Maggie Jauregui is a Security Researcher for the Platform Armoring and Resiliency team at Intel Corporation. Maggie focuses on firmware security. She has presented her research at conferences such as DEF CON, CanSecWest, DerbyCon, Grace Hopper, BSidesPDX, and UEFI Plugfest.
Researchers from Intel's Platform Armoring and Resiliency team will walk through the evolution of various firmware threat models as a result of the low-level skill advancement of software and hardware adversaries. In response, TianoCore added new in the UEFI Development Kit 2018 (UDK2018) release, along with enhancing existing security features.
This session provides real-world examples of several attack classes along with effective mitigation techniques against them. Topics include an introduction to platform security, an update on changes to the UEFI threat model, and a walkthrough of a critical Unified Extensible Firmware Interface (UEFI) security features (ex: HTTPS boot, pre-boot DMA protection using VT-d, guard page protection for potential stack/heap overflows).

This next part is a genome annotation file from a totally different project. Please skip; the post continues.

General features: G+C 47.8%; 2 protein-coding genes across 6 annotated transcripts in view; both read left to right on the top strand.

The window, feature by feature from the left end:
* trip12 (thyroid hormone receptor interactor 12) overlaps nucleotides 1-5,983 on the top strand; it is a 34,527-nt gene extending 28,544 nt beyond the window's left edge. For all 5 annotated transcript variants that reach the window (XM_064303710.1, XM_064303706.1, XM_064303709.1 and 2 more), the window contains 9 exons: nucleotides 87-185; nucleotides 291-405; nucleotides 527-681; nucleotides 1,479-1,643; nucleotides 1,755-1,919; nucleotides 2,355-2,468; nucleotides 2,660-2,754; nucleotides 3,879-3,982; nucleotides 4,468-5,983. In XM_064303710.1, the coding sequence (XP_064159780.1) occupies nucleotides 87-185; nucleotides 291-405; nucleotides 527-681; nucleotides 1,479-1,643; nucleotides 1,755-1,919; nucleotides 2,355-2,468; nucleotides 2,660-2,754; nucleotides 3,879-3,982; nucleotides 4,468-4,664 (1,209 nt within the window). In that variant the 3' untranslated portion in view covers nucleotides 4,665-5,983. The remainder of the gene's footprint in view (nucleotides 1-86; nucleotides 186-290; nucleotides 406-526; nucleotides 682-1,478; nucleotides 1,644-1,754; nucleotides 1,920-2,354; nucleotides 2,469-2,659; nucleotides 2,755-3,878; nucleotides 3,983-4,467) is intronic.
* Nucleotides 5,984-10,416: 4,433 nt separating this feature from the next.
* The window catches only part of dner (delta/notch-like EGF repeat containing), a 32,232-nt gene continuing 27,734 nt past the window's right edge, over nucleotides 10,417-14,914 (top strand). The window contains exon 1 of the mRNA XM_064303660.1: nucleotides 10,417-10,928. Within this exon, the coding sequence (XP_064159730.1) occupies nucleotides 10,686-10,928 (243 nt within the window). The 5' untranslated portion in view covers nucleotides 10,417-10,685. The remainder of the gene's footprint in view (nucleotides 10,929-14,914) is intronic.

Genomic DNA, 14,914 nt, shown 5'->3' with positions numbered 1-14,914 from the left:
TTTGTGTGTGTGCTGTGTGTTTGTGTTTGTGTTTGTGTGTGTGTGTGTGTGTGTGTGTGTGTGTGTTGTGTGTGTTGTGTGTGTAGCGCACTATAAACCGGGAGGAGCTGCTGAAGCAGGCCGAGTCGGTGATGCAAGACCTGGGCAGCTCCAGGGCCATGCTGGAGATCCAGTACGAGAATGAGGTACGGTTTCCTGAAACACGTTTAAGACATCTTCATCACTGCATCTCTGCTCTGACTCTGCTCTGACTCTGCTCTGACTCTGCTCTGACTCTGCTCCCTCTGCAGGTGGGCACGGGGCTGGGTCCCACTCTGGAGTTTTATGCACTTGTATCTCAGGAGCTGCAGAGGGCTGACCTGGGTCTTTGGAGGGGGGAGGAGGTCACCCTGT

CHIPSEC is a security research and validation tool implemented in Python that allows for low-level access to hardware. The powerful scripting capabilities can be used for some tasks, including verification of security mitigations as well future security research. This workshop will provide an overview of the existing tool architecture and how to write modules and tools. Modules will focus on using CHIPSEC for verification of firmware mitigations. Tools will focus on using CHIPSEC to stress the system and perform tasks such as fuzzing interfaces.
CHIPSEC is one tool used to help verify that systems meet basic security best practices. In general, this tool works with the threat model used by Unified Extensible Firmware Interface (UEFI) based firmware. However, other firmware may have different threat models that will cause failures in different CHIPSEC modules. This session is a brief overview of the different types of failures that may be seen and the limitations of the tool.